Bracero program supplies labor during World War II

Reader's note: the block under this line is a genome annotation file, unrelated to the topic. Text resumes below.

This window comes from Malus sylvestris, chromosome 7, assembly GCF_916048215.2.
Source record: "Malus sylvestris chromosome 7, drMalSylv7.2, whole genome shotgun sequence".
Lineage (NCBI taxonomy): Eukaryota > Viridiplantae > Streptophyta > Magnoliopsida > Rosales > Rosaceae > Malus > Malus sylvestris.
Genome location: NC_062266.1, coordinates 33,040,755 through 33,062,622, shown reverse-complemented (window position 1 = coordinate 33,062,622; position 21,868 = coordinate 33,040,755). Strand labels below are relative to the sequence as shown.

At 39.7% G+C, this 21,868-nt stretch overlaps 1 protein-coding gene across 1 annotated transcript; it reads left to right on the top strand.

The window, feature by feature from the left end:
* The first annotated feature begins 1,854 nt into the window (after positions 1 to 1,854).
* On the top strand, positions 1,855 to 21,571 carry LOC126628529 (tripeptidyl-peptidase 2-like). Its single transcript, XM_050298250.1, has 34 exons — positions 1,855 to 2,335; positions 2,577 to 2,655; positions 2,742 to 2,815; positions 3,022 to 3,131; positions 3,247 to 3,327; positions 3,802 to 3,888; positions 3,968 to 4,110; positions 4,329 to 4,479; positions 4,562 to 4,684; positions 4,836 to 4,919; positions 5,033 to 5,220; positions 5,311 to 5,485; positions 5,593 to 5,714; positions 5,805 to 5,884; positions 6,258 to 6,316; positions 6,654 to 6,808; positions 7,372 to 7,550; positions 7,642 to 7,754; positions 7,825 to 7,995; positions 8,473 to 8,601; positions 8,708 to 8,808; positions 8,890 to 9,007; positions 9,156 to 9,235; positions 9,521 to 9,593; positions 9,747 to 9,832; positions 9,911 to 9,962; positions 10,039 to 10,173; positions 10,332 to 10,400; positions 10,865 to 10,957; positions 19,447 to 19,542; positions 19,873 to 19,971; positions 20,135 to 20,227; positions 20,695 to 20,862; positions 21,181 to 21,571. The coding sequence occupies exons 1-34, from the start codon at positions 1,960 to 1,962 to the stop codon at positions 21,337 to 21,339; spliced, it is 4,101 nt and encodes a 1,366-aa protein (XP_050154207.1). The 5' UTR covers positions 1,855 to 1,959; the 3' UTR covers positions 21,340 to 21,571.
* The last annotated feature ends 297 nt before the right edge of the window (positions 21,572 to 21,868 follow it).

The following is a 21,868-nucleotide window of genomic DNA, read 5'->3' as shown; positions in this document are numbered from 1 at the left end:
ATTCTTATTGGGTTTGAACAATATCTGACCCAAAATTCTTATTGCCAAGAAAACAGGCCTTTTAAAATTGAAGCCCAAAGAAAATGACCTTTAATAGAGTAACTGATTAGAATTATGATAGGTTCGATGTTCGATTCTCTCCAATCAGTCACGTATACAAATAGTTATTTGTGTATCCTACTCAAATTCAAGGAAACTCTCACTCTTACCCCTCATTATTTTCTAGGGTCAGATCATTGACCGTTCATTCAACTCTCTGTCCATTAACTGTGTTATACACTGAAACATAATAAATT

On this day in 1942, the United States government signed the Mexican Farm Labor Program Agreement with Mexico. Managed by several government agencies, including the Department of Agriculture, as a temporary, war-related measure to supply much-needed workers during the early years of World War II, the bracero (Spanish for "arm-man," or manual laborer) program continued uninterrupted until 1964. The agreement guaranteed a minimum wage of thirty cents an hour and humane treatment of Mexican farmworkers in the United States. During the first five years of the program, Texas farmers chose not to participate in the restrictive accord, opting to hire farmworkers directly from Mexico who entered the United State illegally. The abundant supply of labor brought into the United States legally finally enticed Texans to participate fully in the program. More than 4.5 million entered the United States during the twenty-two years of the program. Most never returned. Mexican agricultural workers, considered an unlimited supply of cheap labor, have been pawns to a host of economic, political, social, and humanitarian interests. Journalists such as Pauline Kibbe documented how poor wages, lack of educational opportunities for the children, malnutrition, poor sanitation, and discrimination have contributed to continued tension between Texas growers and migrant laborers and the federal government. Migrant workers have nonetheless continued to walk to the United States, legally or illegally.